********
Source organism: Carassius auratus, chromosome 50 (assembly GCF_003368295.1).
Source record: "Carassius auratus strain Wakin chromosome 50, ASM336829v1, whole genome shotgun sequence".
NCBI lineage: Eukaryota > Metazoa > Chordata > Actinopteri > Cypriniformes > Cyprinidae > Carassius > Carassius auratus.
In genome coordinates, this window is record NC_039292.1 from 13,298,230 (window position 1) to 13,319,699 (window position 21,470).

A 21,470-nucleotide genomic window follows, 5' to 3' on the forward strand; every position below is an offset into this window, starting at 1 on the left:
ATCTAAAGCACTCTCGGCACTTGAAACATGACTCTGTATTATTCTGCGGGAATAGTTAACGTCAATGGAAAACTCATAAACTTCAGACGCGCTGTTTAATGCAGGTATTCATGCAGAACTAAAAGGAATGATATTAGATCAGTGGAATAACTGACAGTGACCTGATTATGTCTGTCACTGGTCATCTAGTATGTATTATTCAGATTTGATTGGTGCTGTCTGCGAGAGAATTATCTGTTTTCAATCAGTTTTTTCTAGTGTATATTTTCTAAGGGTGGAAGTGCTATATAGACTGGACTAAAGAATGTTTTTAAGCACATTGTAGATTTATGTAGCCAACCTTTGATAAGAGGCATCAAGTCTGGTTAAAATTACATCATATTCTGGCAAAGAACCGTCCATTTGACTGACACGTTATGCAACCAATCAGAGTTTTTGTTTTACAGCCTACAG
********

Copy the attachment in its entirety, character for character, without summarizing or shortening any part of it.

Source organism: Carassius auratus, chromosome 50 (assembly GCF_003368295.1).
Source record: "Carassius auratus strain Wakin chromosome 50, ASM336829v1, whole genome shotgun sequence".
NCBI lineage: Eukaryota > Metazoa > Chordata > Actinopteri > Cypriniformes > Cyprinidae > Carassius > Carassius auratus.
In genome coordinates, this window is record NC_039292.1 from 13,298,230 (window position 1) to 13,319,699 (window position 21,470).

A 21,470-nucleotide genomic window follows, 5' to 3' on the forward strand; every position below is an offset into this window, starting at 1 on the left:
ATCTAAAGCACTCTCGGCACTTGAAACATGACTCTGTATTATTCTGCGGGAATAGTTAACGTCAATGGAAAACTCATAAACTTCAGACGCGCTGTTTAATGCAGGTATTCATGCAGAACTAAAAGGAATGATATTAGATCAGTGGAATAACTGACAGTGACCTGATTATGTCTGTCACTGGTCATCTAGTATGTATTATTCAGATTTGATTGGTGCTGTCTGCGAGAGAATTATCTGTTTTCAATCAGTTTTTTCTAGTGTATATTTTCTAAGGGTGGAAGTGCTATATAGACTGGACTAAAGAATGTTTTTAAGCACATTGTAGATTTATGTAGCCAACCTTTGATAAGAGGCATCAAGTCTGGTTAAAATTACATCATATTCTGGCAAAGAACCGTCCATTTGACTGACACGTTATGCAACCAATCAGAGTTTTTGTTTTACAGCCTACAG